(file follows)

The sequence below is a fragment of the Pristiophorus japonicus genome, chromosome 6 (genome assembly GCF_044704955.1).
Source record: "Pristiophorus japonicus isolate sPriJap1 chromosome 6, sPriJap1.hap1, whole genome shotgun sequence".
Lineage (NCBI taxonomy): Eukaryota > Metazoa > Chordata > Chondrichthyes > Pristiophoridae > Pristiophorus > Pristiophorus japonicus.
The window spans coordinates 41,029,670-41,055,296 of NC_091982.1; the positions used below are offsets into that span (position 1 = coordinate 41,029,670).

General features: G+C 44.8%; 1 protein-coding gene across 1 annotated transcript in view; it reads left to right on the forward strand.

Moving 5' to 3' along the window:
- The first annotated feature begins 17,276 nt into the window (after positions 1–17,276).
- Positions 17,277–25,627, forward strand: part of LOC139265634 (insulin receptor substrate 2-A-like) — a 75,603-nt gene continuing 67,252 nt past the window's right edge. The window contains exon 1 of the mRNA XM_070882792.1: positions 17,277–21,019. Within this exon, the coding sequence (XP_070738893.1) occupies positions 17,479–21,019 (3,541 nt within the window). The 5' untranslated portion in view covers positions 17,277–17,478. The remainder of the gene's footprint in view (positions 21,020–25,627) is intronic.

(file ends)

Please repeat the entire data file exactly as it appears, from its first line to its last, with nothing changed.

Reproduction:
The sequence below is a fragment of the Pristiophorus japonicus genome, chromosome 6 (genome assembly GCF_044704955.1).
Source record: "Pristiophorus japonicus isolate sPriJap1 chromosome 6, sPriJap1.hap1, whole genome shotgun sequence".
Lineage (NCBI taxonomy): Eukaryota > Metazoa > Chordata > Chondrichthyes > Pristiophoridae > Pristiophorus > Pristiophorus japonicus.
The window spans coordinates 41,029,670-41,055,296 of NC_091982.1; the positions used below are offsets into that span (position 1 = coordinate 41,029,670).

General features: G+C 44.8%; 1 protein-coding gene across 1 annotated transcript in view; it reads left to right on the forward strand.

Moving 5' to 3' along the window:
- The first annotated feature begins 17,276 nt into the window (after positions 1–17,276).
- Positions 17,277–25,627, forward strand: part of LOC139265634 (insulin receptor substrate 2-A-like) — a 75,603-nt gene continuing 67,252 nt past the window's right edge. The window contains exon 1 of the mRNA XM_070882792.1: positions 17,277–21,019. Within this exon, the coding sequence (XP_070738893.1) occupies positions 17,479–21,019 (3,541 nt within the window). The 5' untranslated portion in view covers positions 17,277–17,478. The remainder of the gene's footprint in view (positions 21,020–25,627) is intronic.